Nothing else will matter if the planet continues on the current path of unsustainable consumption and growth. As a result of my commitment to the environment and my effectiveness as a climate leader, the Mass Sierra Club has endorsed me, and I was appointed chair of the Mayor’s Climate Crisis Working Group. My emphasis: ensuring that our goals are in-line with the science and the planet’s demands, independent of the many other pressures (including political) that officials may face; ensuring that our efforts are well-planned, properly resourced, and ambitious in their timing; leveraging the know-how within our city and beyond; being transparent in sharing progress; and holding ourselves accountable to our goals. More Details
The Coronavirus crisis is real, and we can get through it with preparation and clear-headed action. My focus is on making sure that the Council acts rationally, based on up-to-date science and lessons learned elsewhere, and thinking critically so we don’t accept easy but inappropriate answers. More Details
One of my major priorities this term was to push for responsible, rational, and comprehensive governance to hold the City, including the Council, accountable. After 80 years of failure to review the City’s charter — the document that defines the fundamentals of how our government operates — I successfully led an effort on charter reform that led to three changes proposed as questions on the November ballot; all three were approved overwhelmingly by voters. I also focus on holding the City and Council accountable for the goals it has set, decisions made, and on costly and valuable research and planning that too often is forgotten or ignored. Finally, we need to do a better job of walking our talk about being a progressive and leading city, and our goals now must address the broad cause of social justice and the specific issues raised by Black Lives Matter. More Details
We all know it: There’s a crisis of affordable housing in Cambridge. Only very wealthy people can afford to buy or, increasingly, rent unless they qualify for subsidies. Inclusionary zoning, higher linkage fees, and Section 8 rent changes based on zip codes have led to more units being affordable. But the need, and the complexity of the issues involved, are both tremendous. We must thoughtfully assess new proposals to understand their likely effectiveness and secondary impacts. More Details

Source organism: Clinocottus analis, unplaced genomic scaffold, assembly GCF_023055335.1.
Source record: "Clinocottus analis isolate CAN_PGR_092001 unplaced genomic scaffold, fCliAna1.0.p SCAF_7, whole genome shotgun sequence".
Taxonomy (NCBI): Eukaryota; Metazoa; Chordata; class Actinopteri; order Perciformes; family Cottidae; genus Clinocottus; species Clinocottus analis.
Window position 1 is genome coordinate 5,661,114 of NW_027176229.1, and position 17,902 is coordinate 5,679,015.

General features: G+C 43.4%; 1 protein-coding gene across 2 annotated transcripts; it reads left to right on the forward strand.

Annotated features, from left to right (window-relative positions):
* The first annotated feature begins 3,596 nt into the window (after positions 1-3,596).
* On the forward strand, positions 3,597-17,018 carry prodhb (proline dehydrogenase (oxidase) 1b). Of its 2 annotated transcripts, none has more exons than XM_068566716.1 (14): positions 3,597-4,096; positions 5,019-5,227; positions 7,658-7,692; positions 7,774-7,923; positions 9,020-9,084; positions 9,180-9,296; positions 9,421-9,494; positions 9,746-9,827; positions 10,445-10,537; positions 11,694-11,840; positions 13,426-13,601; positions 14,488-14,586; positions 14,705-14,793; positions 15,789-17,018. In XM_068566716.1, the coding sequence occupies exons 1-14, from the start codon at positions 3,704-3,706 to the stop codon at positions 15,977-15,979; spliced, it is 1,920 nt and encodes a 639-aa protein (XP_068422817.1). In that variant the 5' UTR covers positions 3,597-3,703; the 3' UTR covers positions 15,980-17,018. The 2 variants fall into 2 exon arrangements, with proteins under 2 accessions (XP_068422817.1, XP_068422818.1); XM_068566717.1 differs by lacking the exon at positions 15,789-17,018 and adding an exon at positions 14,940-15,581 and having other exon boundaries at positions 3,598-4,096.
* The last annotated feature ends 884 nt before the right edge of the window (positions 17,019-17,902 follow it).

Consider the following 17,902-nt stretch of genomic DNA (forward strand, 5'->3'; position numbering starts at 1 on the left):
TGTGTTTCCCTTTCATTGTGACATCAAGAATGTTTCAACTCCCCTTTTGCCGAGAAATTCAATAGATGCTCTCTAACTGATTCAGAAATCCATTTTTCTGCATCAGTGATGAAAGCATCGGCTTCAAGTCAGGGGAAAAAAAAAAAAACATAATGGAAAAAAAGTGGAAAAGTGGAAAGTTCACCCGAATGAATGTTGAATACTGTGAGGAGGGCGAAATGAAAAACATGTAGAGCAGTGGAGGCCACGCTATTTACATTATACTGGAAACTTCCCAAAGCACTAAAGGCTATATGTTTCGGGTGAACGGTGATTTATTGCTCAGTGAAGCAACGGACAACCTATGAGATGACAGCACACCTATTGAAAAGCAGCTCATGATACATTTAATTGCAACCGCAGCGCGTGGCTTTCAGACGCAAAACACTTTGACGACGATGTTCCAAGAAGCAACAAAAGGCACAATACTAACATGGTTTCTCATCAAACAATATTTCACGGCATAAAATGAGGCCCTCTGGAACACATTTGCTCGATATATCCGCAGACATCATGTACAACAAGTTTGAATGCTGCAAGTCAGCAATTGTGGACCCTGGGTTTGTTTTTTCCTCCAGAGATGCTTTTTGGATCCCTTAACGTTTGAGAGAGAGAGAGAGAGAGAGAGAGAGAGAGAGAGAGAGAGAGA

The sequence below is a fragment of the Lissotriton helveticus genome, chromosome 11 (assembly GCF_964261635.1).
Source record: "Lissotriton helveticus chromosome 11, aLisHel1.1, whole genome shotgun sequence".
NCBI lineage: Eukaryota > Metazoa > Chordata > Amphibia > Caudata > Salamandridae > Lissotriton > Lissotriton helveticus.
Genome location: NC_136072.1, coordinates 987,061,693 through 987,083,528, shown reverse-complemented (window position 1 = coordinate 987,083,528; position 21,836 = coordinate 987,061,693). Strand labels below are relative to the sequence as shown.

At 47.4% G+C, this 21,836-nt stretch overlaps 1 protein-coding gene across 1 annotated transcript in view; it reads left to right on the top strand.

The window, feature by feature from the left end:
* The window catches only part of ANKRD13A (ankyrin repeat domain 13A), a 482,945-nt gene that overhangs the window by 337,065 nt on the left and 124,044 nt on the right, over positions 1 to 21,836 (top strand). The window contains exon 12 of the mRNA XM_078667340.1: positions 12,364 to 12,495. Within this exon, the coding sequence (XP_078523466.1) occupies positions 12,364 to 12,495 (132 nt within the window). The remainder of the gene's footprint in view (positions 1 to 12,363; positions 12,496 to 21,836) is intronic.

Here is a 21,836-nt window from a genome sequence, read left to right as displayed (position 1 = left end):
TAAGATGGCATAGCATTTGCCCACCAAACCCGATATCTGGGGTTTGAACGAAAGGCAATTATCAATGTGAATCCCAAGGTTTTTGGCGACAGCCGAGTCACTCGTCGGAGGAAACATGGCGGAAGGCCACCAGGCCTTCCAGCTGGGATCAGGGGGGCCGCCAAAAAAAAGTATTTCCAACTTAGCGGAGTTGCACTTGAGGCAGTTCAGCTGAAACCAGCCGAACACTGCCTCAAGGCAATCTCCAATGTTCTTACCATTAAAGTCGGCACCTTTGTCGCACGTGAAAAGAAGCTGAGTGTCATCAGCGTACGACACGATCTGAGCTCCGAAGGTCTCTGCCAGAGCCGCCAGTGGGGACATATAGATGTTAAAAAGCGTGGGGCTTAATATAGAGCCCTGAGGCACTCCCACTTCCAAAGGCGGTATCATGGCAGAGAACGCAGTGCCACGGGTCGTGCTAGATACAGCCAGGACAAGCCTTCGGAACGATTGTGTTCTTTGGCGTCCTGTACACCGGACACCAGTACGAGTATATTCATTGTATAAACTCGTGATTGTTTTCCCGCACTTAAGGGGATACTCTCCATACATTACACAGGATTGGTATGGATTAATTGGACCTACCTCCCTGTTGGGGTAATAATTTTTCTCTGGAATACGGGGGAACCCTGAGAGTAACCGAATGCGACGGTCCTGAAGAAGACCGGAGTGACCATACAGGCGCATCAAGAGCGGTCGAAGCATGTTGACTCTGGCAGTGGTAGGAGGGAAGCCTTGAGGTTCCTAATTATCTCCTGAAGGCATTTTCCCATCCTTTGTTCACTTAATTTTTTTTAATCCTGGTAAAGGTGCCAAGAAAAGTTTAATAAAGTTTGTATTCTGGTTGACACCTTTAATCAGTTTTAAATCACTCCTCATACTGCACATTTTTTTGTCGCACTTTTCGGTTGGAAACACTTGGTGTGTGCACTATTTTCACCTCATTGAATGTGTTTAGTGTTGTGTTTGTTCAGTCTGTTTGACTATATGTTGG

Our neighborhoods thrive when the city respects its citizens, they feel respected, their input is honored, and they have a say in changes. As chair of the Neighborhood and Long Term Planning Committee, I have focused on how the city can be supportive of neighborhood groups, and have worked with CDD to ensure action in response to their needs. More Details
This concept includes arts, diversity, effective transportation, sane development, and more. My priorities center on a relentless focus on the arts, inclusion, diversity, accessible affordable public transit, supporting multi-modal forms of transit, and sustainable development. More Details
On School Committee I was a passionate and effective advocate for higher expectations, bold goals including equally high expectations for the entirety of our diverse student body, engaged classrooms, and more programs like Montessori and bilingual immersion that close achievement gaps and are highly desirable to families. The City Council role’s in education relates to overall budget, building (if we need to build more schools), and expanding preschools, afterschools and summer programs. My knowledge of the schools combined with my willingness to do research means that you have a Councilor able to evaluate effectively, and thus critique, this essential contributor to our children’s future and enormous portion of our City’s budget. More Details
Along with cities throughout the US, we are stepping up efforts to address our country’s history of slavery and racism and its impact on our institutions and systems. Exploring a shift in emphasis from traditional policing to social services is an important step, but just one of many. The Cambridge Holistic Emergency Alternative Response Team (the HEART proposal) is an exciting and important initiative; and I was happy to be the lead sponsor of a policy order to support HEART. More Details